Jared Campbell - Poco 50 Race Report

Friday, June 10, 2011

Poco 50 Race Report

By Jared Campbell

"You know we're flirting with death given the time of year we hold the race, right?" stated my good buddy Ryan McDermott, on the Thursday before the 2010 Pocatello 50. This race is quickly becoming known as one of the toughest 50 mile mountain running event in the country. Held over Memorial Day weekend in the mountains just outside of Pocatello (Idaho) this translates to "come prepared for anything" type running. The weather in Idaho this time of year is volatile to say the least.

Running high on the P50 course - photo by Bill Geist

In 2008 Ryan lived in Pocatello primarily for employment reasons after engineering school. I was home in Salt Lake City and over the phone Ryan and I kicked around the idea of putting together a small group run around Pocatello, something we might even call a "race". After many iterations we arrived at what we thought was the perfect course, 100km of beautiful terrain, mostly single-track, but we threw in some gnarly off-trail sections to keep it interesting. We settled on a weekend in May to fore-run it. I drove up from Salt Lake City and the next morning Ryan took off with a role of bio-degradable yarn and some scissors that he would use to "mark" critical intersections. I was to start several hours later and try to follow/catch him. The course was a beautiful loop, starting and finishing in Pocatello. I knew the trails only from mapping software and Google Earth so every step was new to me. Wow, it was spectacular! And wow, this course would be surprisingly difficult! I was hooked. About half way into our route I finally caught Ryan and we got to run/explore the final half together. We'd debate certain sections as we ran regarding how feasible it would be to put this in a "real" race. Large sections of the final 15 miles were off-trail, involved some scrambling on rocks, bushwhacking, etc., pretty non-standard in the trail running community. We knew that with some alteration what we had something pretty damn good. A few months later we arrived at a 50 mile course that would start and finish in the mountains, a perfect spot called the Mink Creek Pavilion.

2009 would be the first year of the "race". It was a race in the sense that it had a start, a finish, a t-shirt, a registration fee, and an awards ceremony. Everything else we ad-libbed and pieced together based on our collective experience from running races. It turned out to be a hit and far more challenging that anyone expected. Ryan and I are strangely obsessed with really good glissading. While most runners don't even know what the word means, we consider ourselves connoisseurs and are constantly in search of perfect buttery "turns". Our 2009 course had excellent glissading off the summit of Scout Mountain and it worked out exactly as planned. Most runners were pleasantly shocked by this section some 42 miles into the course. Fortunately there were no injuries. We had strung up over 700' of rope in the event that folks wanted it as a hand-line on the descent.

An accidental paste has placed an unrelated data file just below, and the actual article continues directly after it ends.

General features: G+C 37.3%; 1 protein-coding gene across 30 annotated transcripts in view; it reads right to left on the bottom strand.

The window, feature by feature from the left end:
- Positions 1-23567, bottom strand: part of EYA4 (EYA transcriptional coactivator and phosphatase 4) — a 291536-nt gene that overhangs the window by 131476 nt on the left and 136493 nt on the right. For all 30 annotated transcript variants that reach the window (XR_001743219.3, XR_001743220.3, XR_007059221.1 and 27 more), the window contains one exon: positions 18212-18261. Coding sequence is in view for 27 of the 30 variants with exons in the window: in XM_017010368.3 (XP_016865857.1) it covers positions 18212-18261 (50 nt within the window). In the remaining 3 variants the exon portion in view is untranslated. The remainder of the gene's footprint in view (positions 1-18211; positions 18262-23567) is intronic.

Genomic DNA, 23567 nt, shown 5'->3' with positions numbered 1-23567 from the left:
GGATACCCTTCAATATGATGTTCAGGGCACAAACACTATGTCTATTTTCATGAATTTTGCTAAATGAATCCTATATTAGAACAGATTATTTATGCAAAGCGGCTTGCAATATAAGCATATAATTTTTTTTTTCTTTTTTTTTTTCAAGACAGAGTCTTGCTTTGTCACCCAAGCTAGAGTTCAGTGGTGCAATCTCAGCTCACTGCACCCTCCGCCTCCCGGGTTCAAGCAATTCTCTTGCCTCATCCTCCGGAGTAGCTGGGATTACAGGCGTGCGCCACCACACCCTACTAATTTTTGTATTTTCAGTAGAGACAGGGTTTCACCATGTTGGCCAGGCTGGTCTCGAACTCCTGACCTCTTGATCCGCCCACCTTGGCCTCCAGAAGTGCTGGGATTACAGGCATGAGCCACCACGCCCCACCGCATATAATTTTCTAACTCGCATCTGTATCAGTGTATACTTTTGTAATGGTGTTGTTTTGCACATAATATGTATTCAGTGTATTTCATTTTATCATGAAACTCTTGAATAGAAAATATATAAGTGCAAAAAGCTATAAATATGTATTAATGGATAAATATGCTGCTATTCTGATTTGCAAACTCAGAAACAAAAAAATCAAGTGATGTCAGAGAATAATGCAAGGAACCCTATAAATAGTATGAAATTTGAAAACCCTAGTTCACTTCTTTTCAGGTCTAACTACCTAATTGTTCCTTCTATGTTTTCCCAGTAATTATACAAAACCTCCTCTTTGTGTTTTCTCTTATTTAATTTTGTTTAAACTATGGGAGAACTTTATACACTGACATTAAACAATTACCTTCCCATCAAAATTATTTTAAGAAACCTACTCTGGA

The positive reaction was motivating for us and despite how much work it had been we were fired up for another good year. We learned a huge amount from 2009 and went into 2010 far better prepared, which proved to be a very good thing. We were lucky in 2009; such was not the case in 2010. Early in the race the weather turned for the worse and above a certain elevation turned to a complete blizzard with high winds, significant snow accumulation, and extremely cold temps. Even our most bold runners armed in their latest five-fingers and race singlets were no match for what hit them. Hypothermia was the reality for most runners. Others were hypothermic AND lost. At one point mid-race and in a state of panic I drove up a jeep road as far as I could get, grabbed all the clothes I had in my truck and ran backwards on the course find lost runners. What I saw was one step away from a morgue, runners travelled together in groups wondering the ridge-tops and when they saw me some broke down in tears. I explained the route to safety and told them to go! I pressed on and eventually found a handful of other runners, some in worse shape. Motor skills had become molasses and mental cognition almost flat-lined. Carrying one woman on my back (her legs had seized up) and guiding one gentleman who could barely walk we made it back to my truck. I called Ryan on the phone. He informed me that there were still 27 runners unaccounted for. After what I had just seen I said very confidently, "IT'S OVER, PULL THE PLUG". So was the end of the 2010 Pocatello 50. We were mentally and physically fried. It would take months before we would even discuss trying to do it again.